Some informed commentators, notably Colonel Patrick Lang, have pointed to the IDF chief, a career air force man, as the source of Israel’s current debacle, as General Halutz is the advocate of Israel’s EBO attack on Lebanon, there’s no doubt some truth to that. But General Halutz is the chief of staff, not the Israeli Cabinet, which contains no small number of politicians with experience in Israel’s previous wars. Nor is he the Prime Minister of Israel. EBO is a tactic, a very effective one against states, but it is not an end in itself. Why, Israel would use an EBO attack and against whom counts for much more.

That was a question of strategy for Israel’s government to decide for General Halutz, because for a small state like Israel, no matter how militarily effective it might be, diplomacy and leveraging the psychological dimensions and moral level of warfare matter about as much as bombs and bullets. Israel has no strategic depth, no room for error, while Hezbollah has depth clear back to Teheran. Instead, Israel went with the easy and tactically certain course of degrading Lebanon’s systemic infrastructure -slowly – and is painting itself into a strategic corner as a result, having done insufficient damage to Hezbollah to justify the costs of the campaign.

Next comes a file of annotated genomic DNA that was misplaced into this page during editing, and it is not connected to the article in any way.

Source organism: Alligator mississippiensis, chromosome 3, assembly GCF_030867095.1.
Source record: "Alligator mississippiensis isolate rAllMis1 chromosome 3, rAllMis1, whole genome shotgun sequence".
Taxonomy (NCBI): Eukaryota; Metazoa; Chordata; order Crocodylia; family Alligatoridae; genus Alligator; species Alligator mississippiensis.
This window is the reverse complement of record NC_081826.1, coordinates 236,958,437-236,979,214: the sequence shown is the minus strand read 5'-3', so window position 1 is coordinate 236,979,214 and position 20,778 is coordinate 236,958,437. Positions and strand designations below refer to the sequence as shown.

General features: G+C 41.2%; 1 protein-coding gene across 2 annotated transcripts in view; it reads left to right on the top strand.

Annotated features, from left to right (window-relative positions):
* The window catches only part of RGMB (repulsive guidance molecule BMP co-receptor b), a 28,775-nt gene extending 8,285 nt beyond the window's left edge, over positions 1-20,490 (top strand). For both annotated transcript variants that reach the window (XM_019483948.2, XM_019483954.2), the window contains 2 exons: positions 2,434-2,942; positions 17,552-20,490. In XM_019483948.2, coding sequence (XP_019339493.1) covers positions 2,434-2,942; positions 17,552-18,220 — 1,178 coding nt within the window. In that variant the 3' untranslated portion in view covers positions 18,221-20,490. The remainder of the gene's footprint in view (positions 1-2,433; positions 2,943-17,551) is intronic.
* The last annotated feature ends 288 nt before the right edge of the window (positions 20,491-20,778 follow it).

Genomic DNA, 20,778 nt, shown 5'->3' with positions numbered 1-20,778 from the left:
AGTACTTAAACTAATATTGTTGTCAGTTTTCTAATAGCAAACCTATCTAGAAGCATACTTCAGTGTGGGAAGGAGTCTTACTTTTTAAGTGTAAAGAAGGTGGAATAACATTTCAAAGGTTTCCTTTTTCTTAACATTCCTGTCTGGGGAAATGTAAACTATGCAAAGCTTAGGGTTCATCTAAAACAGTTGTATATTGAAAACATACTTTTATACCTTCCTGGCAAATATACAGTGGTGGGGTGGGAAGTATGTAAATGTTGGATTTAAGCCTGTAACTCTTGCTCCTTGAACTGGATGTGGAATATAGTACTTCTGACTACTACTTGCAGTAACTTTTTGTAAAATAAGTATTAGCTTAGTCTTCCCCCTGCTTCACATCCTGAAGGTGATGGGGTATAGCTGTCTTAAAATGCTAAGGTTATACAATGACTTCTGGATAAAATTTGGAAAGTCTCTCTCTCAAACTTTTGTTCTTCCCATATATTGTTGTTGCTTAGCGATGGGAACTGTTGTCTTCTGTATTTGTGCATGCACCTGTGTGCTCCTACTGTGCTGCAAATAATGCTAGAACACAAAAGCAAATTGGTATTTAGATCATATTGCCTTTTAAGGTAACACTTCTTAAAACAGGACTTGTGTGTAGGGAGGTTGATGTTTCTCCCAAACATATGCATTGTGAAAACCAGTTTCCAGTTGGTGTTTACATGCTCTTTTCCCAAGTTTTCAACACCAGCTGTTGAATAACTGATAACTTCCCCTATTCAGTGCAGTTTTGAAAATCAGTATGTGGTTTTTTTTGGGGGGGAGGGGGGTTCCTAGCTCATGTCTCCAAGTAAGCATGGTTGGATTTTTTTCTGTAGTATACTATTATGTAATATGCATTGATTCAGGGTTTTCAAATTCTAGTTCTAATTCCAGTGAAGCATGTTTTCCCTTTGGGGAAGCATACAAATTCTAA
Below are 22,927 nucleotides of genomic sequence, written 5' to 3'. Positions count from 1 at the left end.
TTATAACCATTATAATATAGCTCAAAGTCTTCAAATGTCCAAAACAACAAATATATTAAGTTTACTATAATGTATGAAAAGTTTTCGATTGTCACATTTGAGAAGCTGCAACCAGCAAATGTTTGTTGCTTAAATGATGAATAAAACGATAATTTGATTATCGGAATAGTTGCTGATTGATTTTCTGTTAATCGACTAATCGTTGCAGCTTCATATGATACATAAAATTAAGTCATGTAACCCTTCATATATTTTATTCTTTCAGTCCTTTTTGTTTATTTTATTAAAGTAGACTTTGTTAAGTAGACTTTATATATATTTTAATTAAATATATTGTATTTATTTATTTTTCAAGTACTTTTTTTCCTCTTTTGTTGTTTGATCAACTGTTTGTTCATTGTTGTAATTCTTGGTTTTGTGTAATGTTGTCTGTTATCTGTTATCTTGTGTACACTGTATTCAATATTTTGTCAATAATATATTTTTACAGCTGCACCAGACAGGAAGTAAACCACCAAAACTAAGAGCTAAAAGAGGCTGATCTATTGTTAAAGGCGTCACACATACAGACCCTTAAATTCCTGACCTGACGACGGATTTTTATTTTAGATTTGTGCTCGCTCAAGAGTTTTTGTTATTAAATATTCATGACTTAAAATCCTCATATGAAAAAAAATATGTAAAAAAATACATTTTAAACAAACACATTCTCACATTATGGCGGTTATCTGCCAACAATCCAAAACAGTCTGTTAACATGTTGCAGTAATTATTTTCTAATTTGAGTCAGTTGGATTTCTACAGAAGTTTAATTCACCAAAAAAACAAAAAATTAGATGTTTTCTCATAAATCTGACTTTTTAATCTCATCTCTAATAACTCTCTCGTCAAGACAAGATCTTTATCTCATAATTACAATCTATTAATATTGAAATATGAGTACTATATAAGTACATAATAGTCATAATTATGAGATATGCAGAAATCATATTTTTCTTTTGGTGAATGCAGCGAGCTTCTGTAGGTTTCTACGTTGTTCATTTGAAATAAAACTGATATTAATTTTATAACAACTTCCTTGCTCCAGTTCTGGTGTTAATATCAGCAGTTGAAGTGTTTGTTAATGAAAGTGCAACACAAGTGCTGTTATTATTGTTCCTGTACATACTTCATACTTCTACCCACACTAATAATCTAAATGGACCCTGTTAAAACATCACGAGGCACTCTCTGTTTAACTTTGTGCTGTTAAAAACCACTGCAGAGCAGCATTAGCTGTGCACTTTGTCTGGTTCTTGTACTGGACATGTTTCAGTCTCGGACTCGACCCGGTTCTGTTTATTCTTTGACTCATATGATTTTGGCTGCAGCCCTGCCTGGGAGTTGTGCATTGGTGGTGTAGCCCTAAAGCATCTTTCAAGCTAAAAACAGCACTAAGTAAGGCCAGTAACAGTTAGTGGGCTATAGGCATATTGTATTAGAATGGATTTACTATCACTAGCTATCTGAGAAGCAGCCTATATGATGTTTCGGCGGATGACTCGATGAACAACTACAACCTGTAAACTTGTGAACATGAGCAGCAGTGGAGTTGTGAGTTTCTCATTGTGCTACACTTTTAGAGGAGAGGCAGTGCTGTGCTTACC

In fairness to PM Olmert and the Israelis, we do not know the backstory here. The popular assumptions are that the Bush administration egged Israel on to attack Lebanon and, conversely, that Hezbollah is being run from Iran. These assumptions may very well be wrong. The Bush administration may have vetoed an Israeli EBO attack on Syria, a campaign that would have made far more strategic sense, given Syria’s indispensible role as a conduit of Iranian aid to Hezbollah and other terrorist groups. Likewise, while the Pasdaran and MOIS keep Hezbollah fine-tuned as a terrorist machine, Nasrallah may have manuvered Ahmadinejad and Khameini into backing Hezbollah’s confrontation with Israel the way Ho Chi Minh and Giap once played Kosygin and Mao for fools. We don’t know what options were foreclosed in a priori.

As Hezbollah is a semi-4GW organization, it obeys no recognized rules of warfare yet escapes much in the way of blame, and intentionally seeks maximum civilian casualties among Lebanese Shiites from Israeli retaliation, there are certain political realities that cannot be ignored:

First, even careful Israeli retaliation will kill plenty of civilians.

Secondly, if you are going to retaliate and kill civilians, the faster you react, the better you will appear to the rest of the world. Time lag and killing civilians does not mix for a power that needs diplomatic ratification to secure its strategic gains.

Third, if you are going to kill lots of civilians, there needs to be a realizable, acheivable, end-goal in mind. Pushing Hezbollah’s rocket line back in terms of geography is meaningless because either Hezbollah will tweak their rockets to improve the range or Iran and Syria will provide better rockets. What happens when Hezbollah launches rockets from north of Beirut ?